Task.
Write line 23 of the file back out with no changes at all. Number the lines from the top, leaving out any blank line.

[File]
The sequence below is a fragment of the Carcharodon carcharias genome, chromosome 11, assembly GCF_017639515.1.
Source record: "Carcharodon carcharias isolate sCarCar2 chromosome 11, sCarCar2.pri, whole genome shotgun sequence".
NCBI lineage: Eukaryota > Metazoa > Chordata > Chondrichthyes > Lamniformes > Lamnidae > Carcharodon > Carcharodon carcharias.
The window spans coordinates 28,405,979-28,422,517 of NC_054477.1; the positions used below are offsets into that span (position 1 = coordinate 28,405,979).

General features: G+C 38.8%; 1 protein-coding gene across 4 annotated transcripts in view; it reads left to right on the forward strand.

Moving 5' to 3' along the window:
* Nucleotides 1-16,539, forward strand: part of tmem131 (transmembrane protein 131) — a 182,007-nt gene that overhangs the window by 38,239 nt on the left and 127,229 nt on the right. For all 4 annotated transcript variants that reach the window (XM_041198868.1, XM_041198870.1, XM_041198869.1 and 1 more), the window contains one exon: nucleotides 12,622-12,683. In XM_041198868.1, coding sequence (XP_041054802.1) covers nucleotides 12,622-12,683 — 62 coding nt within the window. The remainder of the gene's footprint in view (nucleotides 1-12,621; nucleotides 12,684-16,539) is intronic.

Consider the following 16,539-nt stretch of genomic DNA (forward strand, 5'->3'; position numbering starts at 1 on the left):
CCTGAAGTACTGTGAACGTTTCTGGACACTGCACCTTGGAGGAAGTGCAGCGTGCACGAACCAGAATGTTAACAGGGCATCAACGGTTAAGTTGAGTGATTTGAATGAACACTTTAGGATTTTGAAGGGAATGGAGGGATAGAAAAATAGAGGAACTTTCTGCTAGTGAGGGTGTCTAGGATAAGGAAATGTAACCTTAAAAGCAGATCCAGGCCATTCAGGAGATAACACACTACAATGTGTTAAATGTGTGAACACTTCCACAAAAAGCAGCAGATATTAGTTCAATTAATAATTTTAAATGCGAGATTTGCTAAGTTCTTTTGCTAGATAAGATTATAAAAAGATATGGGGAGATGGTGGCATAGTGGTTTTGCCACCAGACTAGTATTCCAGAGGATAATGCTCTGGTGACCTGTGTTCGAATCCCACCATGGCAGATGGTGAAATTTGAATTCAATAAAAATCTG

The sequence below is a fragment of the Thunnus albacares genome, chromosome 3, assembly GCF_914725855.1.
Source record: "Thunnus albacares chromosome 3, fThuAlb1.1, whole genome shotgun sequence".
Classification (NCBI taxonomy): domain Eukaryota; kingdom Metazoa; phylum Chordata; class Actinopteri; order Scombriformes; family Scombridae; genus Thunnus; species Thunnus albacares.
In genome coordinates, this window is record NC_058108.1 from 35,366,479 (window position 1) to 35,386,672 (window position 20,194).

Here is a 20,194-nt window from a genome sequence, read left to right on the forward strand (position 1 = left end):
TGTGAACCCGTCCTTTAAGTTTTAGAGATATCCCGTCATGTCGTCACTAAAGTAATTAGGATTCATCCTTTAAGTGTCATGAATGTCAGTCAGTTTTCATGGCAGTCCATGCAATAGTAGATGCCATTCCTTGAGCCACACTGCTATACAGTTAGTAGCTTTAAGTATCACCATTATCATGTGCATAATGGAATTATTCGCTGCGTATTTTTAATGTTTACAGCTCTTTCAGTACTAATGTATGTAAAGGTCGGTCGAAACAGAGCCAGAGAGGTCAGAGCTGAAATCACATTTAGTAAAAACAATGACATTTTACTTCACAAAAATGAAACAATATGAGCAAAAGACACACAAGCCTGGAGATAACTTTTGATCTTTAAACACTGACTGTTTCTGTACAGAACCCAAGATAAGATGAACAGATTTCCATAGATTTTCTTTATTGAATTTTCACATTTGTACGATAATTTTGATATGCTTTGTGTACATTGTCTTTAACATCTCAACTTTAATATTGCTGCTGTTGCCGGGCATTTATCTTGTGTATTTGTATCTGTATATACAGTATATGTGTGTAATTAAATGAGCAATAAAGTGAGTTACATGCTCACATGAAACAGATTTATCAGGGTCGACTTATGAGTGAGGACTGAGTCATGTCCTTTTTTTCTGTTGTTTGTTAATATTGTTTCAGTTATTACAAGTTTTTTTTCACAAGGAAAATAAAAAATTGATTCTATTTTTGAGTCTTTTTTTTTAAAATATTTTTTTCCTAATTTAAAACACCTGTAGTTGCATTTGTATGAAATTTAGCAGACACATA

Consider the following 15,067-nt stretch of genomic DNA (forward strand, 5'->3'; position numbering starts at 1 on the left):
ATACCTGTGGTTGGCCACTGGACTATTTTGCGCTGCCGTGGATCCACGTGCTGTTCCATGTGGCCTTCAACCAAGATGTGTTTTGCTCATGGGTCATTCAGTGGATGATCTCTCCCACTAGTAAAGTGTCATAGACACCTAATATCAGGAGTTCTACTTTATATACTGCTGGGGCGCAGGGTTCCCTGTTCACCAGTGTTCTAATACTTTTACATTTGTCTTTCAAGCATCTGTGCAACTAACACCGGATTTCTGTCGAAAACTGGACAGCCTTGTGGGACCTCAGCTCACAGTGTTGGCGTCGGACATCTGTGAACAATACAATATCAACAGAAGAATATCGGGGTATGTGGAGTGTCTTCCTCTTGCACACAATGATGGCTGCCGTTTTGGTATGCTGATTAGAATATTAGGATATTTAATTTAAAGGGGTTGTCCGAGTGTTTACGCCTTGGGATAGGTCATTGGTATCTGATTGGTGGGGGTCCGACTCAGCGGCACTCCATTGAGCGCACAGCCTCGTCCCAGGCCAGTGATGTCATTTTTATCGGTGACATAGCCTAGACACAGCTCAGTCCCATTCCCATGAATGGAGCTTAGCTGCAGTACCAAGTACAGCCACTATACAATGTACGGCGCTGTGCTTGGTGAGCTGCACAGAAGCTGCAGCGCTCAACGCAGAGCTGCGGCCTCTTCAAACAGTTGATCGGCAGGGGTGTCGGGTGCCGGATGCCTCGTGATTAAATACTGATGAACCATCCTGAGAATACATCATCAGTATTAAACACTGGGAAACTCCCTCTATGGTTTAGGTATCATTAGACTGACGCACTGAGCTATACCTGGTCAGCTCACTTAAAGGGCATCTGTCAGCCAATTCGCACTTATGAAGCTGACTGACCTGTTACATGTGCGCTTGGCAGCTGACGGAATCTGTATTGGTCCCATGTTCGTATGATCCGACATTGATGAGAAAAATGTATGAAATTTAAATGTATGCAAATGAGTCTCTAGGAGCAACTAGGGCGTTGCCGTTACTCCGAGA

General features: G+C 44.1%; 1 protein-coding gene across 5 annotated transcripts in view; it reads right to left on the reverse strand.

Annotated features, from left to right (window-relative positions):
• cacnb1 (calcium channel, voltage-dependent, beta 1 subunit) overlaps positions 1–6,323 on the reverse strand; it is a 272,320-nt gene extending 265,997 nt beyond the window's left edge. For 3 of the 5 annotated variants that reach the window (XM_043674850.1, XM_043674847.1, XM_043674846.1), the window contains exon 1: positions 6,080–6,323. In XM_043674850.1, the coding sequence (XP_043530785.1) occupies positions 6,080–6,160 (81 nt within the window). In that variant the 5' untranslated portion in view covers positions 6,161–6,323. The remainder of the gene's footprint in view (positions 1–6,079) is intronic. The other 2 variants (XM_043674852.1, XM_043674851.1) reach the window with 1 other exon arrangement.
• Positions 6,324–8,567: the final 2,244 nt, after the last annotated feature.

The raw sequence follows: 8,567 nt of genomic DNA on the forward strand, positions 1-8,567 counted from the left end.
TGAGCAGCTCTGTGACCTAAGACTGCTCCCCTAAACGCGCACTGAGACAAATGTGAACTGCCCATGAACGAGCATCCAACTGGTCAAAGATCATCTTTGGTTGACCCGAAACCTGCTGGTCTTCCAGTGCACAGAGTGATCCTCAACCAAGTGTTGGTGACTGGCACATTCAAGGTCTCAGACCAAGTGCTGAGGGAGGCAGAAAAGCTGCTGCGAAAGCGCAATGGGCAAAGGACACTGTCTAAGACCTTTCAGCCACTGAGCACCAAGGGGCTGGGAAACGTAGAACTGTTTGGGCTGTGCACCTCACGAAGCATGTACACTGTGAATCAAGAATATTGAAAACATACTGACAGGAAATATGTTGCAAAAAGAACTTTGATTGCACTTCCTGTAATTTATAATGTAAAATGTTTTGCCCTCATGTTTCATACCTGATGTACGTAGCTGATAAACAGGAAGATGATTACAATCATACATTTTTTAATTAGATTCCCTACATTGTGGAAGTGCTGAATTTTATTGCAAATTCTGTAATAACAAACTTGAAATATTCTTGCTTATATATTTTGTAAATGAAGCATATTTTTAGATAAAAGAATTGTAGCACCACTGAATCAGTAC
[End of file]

TGAGCAGCTCTGTGACCTAAGACTGCTCCCCTAAACGCGCACTGAGACAAATGTGAACTGCCCATGAACGAGCATCCAACTGGTCAAAGATCATCTTTGGTTGACCCGAAACCTGCTGGTCTTCCAGTGCACAGAGTGATCCTCAACCAAGTGTTGGTGACTGGCACATTCAAGGTCTCAGACCAAGTGCTGAGGGAGGCAGAAAAGCTGCTGCGAAAGCGCAATGGGCAAAGGACACTGTCTAAGACCTTTCAGCCACTGAGCACCAAGGGGCTGGGAAACGTAGAACTGTTTGGGCTGTGCACCTCACGAAGCATGTACACTGTGAATCAAGAATATTGAAAACATACTGACAGGAAATATGTTGCAAAAAGAACTTTGATTGCACTTCCTGTAATTTATAATGTAAAATGTTTTGCCCTCATGTTTCATACCTGATGTACGTAGCTGATAAACAGGAAGATGATTACAATCATACATTTTTTAATTAGATTCCCTACATTGTGGAAGTGCTGAATTTTATTGCAAATTCTGTAATAACAAACTTGAAATATTCTTGCTTATATATTTTGTAAATGAAGCATATTTTTAGATAAAAGAATTGTAGCACCACTGAATCAGTAC